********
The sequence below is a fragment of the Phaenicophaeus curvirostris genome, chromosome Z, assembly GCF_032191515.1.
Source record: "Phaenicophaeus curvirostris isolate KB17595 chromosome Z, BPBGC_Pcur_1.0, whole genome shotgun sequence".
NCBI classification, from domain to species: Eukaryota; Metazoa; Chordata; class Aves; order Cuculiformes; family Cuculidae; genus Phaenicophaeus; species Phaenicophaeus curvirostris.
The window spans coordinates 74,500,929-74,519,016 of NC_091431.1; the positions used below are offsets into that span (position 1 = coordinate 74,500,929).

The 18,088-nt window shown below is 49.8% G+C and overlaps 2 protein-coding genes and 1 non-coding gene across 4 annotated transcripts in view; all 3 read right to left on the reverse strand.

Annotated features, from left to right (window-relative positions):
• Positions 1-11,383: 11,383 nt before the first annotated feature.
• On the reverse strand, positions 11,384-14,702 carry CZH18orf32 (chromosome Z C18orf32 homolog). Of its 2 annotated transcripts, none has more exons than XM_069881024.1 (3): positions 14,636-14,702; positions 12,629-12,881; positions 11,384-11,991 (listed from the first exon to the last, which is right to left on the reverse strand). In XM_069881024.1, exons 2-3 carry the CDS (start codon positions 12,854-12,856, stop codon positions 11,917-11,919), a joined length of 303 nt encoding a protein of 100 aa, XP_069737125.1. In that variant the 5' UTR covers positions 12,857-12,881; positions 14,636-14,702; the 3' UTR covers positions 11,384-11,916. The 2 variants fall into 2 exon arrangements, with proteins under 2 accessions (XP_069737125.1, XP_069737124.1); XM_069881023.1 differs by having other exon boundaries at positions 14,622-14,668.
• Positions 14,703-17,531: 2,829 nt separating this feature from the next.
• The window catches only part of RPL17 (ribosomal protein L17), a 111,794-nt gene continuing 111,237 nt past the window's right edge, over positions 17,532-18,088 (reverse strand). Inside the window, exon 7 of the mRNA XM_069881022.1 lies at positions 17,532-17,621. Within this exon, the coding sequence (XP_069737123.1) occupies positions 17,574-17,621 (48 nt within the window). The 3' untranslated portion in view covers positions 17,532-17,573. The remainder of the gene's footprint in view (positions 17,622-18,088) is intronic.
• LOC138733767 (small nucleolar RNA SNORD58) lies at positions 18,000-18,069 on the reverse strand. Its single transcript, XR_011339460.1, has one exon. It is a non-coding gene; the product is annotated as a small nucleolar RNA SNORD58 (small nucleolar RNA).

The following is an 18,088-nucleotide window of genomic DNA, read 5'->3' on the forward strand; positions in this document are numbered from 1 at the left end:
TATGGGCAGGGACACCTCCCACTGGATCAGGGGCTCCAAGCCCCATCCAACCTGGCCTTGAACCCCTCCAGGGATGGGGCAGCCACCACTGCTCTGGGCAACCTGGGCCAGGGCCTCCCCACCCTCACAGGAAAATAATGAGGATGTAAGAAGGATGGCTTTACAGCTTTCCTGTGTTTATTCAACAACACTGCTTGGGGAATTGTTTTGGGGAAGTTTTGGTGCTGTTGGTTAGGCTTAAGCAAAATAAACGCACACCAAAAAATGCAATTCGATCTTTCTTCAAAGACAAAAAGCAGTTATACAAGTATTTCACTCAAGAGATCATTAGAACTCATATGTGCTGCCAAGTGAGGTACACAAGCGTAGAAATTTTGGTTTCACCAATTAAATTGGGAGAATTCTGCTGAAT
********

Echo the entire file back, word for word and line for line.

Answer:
The sequence below is a fragment of the Phaenicophaeus curvirostris genome, chromosome Z, assembly GCF_032191515.1.
Source record: "Phaenicophaeus curvirostris isolate KB17595 chromosome Z, BPBGC_Pcur_1.0, whole genome shotgun sequence".
NCBI classification, from domain to species: Eukaryota; Metazoa; Chordata; class Aves; order Cuculiformes; family Cuculidae; genus Phaenicophaeus; species Phaenicophaeus curvirostris.
The window spans coordinates 74,500,929-74,519,016 of NC_091431.1; the positions used below are offsets into that span (position 1 = coordinate 74,500,929).

The 18,088-nt window shown below is 49.8% G+C and overlaps 2 protein-coding genes and 1 non-coding gene across 4 annotated transcripts in view; all 3 read right to left on the reverse strand.

Annotated features, from left to right (window-relative positions):
• Positions 1-11,383: 11,383 nt before the first annotated feature.
• On the reverse strand, positions 11,384-14,702 carry CZH18orf32 (chromosome Z C18orf32 homolog). Of its 2 annotated transcripts, none has more exons than XM_069881024.1 (3): positions 14,636-14,702; positions 12,629-12,881; positions 11,384-11,991 (listed from the first exon to the last, which is right to left on the reverse strand). In XM_069881024.1, exons 2-3 carry the CDS (start codon positions 12,854-12,856, stop codon positions 11,917-11,919), a joined length of 303 nt encoding a protein of 100 aa, XP_069737125.1. In that variant the 5' UTR covers positions 12,857-12,881; positions 14,636-14,702; the 3' UTR covers positions 11,384-11,916. The 2 variants fall into 2 exon arrangements, with proteins under 2 accessions (XP_069737125.1, XP_069737124.1); XM_069881023.1 differs by having other exon boundaries at positions 14,622-14,668.
• Positions 14,703-17,531: 2,829 nt separating this feature from the next.
• The window catches only part of RPL17 (ribosomal protein L17), a 111,794-nt gene continuing 111,237 nt past the window's right edge, over positions 17,532-18,088 (reverse strand). Inside the window, exon 7 of the mRNA XM_069881022.1 lies at positions 17,532-17,621. Within this exon, the coding sequence (XP_069737123.1) occupies positions 17,574-17,621 (48 nt within the window). The 3' untranslated portion in view covers positions 17,532-17,573. The remainder of the gene's footprint in view (positions 17,622-18,088) is intronic.
• LOC138733767 (small nucleolar RNA SNORD58) lies at positions 18,000-18,069 on the reverse strand. Its single transcript, XR_011339460.1, has one exon. It is a non-coding gene; the product is annotated as a small nucleolar RNA SNORD58 (small nucleolar RNA).

The following is an 18,088-nucleotide window of genomic DNA, read 5'->3' on the forward strand; positions in this document are numbered from 1 at the left end:
TATGGGCAGGGACACCTCCCACTGGATCAGGGGCTCCAAGCCCCATCCAACCTGGCCTTGAACCCCTCCAGGGATGGGGCAGCCACCACTGCTCTGGGCAACCTGGGCCAGGGCCTCCCCACCCTCACAGGAAAATAATGAGGATGTAAGAAGGATGGCTTTACAGCTTTCCTGTGTTTATTCAACAACACTGCTTGGGGAATTGTTTTGGGGAAGTTTTGGTGCTGTTGGTTAGGCTTAAGCAAAATAAACGCACACCAAAAAATGCAATTCGATCTTTCTTCAAAGACAAAAAGCAGTTATACAAGTATTTCACTCAAGAGATCATTAGAACTCATATGTGCTGCCAAGTGAGGTACACAAGCGTAGAAATTTTGGTTTCACCAATTAAATTGGGAGAATTCTGCTGAAT